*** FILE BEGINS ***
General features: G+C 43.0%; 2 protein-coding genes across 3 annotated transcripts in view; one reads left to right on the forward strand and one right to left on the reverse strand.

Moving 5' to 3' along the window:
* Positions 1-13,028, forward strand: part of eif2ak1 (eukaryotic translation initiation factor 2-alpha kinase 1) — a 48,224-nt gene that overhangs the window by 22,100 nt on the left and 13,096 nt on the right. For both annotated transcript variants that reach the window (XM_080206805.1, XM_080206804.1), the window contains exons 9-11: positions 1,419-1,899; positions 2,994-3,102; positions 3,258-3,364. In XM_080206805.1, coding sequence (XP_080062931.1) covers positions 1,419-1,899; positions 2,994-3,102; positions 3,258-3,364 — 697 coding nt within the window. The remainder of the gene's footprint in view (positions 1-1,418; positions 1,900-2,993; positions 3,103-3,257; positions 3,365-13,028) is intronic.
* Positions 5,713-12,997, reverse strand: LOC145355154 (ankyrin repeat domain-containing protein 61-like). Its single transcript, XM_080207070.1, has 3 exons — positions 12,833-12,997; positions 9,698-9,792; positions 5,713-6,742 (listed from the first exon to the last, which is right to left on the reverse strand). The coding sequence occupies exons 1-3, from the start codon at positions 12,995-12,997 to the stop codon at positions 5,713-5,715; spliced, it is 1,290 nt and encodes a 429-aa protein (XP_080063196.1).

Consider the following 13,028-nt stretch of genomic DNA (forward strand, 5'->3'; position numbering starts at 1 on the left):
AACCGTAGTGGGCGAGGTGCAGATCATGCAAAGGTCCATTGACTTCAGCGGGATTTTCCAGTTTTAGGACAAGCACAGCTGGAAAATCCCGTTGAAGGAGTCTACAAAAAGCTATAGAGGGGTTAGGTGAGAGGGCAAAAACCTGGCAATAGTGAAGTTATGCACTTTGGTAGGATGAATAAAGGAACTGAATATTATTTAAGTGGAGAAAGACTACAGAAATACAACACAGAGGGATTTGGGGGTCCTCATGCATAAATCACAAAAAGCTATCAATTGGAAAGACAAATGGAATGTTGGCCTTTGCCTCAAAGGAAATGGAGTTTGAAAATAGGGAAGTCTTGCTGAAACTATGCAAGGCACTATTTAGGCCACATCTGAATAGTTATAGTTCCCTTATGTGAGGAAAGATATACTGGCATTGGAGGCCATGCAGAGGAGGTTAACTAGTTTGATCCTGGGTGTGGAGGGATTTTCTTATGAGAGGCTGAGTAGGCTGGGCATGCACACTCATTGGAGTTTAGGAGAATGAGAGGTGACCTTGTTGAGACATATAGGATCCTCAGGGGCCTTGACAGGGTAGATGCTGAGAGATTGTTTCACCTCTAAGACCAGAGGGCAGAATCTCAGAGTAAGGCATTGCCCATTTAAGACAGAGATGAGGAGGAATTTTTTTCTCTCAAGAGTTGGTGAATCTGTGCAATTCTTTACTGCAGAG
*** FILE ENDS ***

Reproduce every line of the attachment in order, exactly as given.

General features: G+C 43.0%; 2 protein-coding genes across 3 annotated transcripts in view; one reads left to right on the forward strand and one right to left on the reverse strand.

Moving 5' to 3' along the window:
* Positions 1-13,028, forward strand: part of eif2ak1 (eukaryotic translation initiation factor 2-alpha kinase 1) — a 48,224-nt gene that overhangs the window by 22,100 nt on the left and 13,096 nt on the right. For both annotated transcript variants that reach the window (XM_080206805.1, XM_080206804.1), the window contains exons 9-11: positions 1,419-1,899; positions 2,994-3,102; positions 3,258-3,364. In XM_080206805.1, coding sequence (XP_080062931.1) covers positions 1,419-1,899; positions 2,994-3,102; positions 3,258-3,364 — 697 coding nt within the window. The remainder of the gene's footprint in view (positions 1-1,418; positions 1,900-2,993; positions 3,103-3,257; positions 3,365-13,028) is intronic.
* Positions 5,713-12,997, reverse strand: LOC145355154 (ankyrin repeat domain-containing protein 61-like). Its single transcript, XM_080207070.1, has 3 exons — positions 12,833-12,997; positions 9,698-9,792; positions 5,713-6,742 (listed from the first exon to the last, which is right to left on the reverse strand). The coding sequence occupies exons 1-3, from the start codon at positions 12,995-12,997 to the stop codon at positions 5,713-5,715; spliced, it is 1,290 nt and encodes a 429-aa protein (XP_080063196.1).

Consider the following 13,028-nt stretch of genomic DNA (forward strand, 5'->3'; position numbering starts at 1 on the left):
AACCGTAGTGGGCGAGGTGCAGATCATGCAAAGGTCCATTGACTTCAGCGGGATTTTCCAGTTTTAGGACAAGCACAGCTGGAAAATCCCGTTGAAGGAGTCTACAAAAAGCTATAGAGGGGTTAGGTGAGAGGGCAAAAACCTGGCAATAGTGAAGTTATGCACTTTGGTAGGATGAATAAAGGAACTGAATATTATTTAAGTGGAGAAAGACTACAGAAATACAACACAGAGGGATTTGGGGGTCCTCATGCATAAATCACAAAAAGCTATCAATTGGAAAGACAAATGGAATGTTGGCCTTTGCCTCAAAGGAAATGGAGTTTGAAAATAGGGAAGTCTTGCTGAAACTATGCAAGGCACTATTTAGGCCACATCTGAATAGTTATAGTTCCCTTATGTGAGGAAAGATATACTGGCATTGGAGGCCATGCAGAGGAGGTTAACTAGTTTGATCCTGGGTGTGGAGGGATTTTCTTATGAGAGGCTGAGTAGGCTGGGCATGCACACTCATTGGAGTTTAGGAGAATGAGAGGTGACCTTGTTGAGACATATAGGATCCTCAGGGGCCTTGACAGGGTAGATGCTGAGAGATTGTTTCACCTCTAAGACCAGAGGGCAGAATCTCAGAGTAAGGCATTGCCCATTTAAGACAGAGATGAGGAGGAATTTTTTTCTCTCAAGAGTTGGTGAATCTGTGCAATTCTTTACTGCAGAG